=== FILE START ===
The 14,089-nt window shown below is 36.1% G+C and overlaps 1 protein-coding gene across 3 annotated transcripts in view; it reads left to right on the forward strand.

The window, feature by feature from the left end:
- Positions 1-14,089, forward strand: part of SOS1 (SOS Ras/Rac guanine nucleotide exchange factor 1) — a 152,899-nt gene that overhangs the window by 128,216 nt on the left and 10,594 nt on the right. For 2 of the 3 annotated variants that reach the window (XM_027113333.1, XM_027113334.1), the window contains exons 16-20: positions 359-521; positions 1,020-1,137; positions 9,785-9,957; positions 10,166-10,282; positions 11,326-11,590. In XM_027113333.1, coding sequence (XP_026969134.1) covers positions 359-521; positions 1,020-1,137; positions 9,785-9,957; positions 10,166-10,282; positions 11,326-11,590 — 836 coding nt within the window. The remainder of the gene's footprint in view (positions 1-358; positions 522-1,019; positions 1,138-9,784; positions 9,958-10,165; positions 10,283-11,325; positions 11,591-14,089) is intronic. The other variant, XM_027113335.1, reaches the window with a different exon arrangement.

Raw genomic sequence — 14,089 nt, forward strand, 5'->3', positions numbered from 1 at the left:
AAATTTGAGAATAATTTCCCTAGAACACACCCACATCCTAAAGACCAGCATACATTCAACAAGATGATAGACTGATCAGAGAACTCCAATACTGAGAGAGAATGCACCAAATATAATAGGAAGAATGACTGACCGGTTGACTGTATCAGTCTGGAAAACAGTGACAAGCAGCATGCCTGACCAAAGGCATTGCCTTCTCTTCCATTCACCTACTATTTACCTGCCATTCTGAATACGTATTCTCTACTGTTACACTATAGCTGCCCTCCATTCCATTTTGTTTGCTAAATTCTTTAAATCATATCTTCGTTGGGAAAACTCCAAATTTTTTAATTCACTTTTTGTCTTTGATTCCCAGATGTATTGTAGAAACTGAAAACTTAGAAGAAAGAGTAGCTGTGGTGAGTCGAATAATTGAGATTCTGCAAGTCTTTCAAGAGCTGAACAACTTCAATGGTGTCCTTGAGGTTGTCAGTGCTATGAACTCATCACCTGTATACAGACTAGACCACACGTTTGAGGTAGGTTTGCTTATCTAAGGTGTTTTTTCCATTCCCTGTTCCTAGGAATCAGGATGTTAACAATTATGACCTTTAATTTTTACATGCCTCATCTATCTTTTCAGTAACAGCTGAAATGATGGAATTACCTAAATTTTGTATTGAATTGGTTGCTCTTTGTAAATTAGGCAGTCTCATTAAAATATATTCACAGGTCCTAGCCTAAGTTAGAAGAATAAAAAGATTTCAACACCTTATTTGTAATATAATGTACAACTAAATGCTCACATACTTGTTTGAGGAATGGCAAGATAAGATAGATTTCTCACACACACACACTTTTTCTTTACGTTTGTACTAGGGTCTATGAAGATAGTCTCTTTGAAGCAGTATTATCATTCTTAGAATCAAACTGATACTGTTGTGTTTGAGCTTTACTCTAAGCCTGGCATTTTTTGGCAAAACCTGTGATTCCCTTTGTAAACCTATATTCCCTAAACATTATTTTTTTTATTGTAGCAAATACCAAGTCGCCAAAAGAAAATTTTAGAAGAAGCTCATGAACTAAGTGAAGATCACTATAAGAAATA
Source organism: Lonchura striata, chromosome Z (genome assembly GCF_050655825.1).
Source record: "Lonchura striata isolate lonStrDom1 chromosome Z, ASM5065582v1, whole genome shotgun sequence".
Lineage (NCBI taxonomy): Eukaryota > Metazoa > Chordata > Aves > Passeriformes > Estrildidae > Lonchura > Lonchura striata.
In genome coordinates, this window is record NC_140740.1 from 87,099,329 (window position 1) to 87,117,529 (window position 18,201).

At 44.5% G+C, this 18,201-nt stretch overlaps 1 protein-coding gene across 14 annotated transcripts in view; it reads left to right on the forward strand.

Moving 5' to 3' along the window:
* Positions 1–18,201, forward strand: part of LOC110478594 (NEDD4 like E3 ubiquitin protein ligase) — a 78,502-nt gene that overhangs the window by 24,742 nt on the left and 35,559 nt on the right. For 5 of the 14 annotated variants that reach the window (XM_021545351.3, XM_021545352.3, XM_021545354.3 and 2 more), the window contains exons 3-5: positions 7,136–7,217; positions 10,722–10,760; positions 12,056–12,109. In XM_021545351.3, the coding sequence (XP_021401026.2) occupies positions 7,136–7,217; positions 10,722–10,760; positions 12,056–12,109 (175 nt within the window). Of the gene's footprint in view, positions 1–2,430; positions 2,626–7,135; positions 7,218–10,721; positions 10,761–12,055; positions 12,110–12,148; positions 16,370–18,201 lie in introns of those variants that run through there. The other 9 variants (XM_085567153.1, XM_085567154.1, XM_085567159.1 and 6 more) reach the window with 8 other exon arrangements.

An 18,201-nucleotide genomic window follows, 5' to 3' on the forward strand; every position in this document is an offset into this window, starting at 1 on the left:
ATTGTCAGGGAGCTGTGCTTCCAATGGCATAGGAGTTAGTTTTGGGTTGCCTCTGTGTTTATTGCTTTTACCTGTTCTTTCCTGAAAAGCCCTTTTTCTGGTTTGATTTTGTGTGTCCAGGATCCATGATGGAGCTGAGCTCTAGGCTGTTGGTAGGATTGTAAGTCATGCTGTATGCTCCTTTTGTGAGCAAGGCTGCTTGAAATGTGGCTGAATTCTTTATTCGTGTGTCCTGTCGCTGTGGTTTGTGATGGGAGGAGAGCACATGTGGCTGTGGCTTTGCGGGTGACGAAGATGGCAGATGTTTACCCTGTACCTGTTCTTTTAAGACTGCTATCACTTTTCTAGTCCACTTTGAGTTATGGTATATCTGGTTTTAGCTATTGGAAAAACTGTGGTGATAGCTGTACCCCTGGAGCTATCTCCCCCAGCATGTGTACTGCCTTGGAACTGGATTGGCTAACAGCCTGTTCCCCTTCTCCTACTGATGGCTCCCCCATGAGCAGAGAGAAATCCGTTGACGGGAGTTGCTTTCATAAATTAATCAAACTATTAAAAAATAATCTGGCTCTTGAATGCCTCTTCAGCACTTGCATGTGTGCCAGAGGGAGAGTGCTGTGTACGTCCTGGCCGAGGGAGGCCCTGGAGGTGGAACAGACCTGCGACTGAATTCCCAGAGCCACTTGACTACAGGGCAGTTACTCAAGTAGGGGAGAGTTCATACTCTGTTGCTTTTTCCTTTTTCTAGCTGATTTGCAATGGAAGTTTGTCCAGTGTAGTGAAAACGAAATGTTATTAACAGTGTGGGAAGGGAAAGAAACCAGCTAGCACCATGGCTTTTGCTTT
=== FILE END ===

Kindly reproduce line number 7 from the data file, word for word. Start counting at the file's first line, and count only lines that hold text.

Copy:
Source record: "Lonchura striata isolate lonStrDom1 chromosome Z, ASM5065582v1, whole genome shotgun sequence".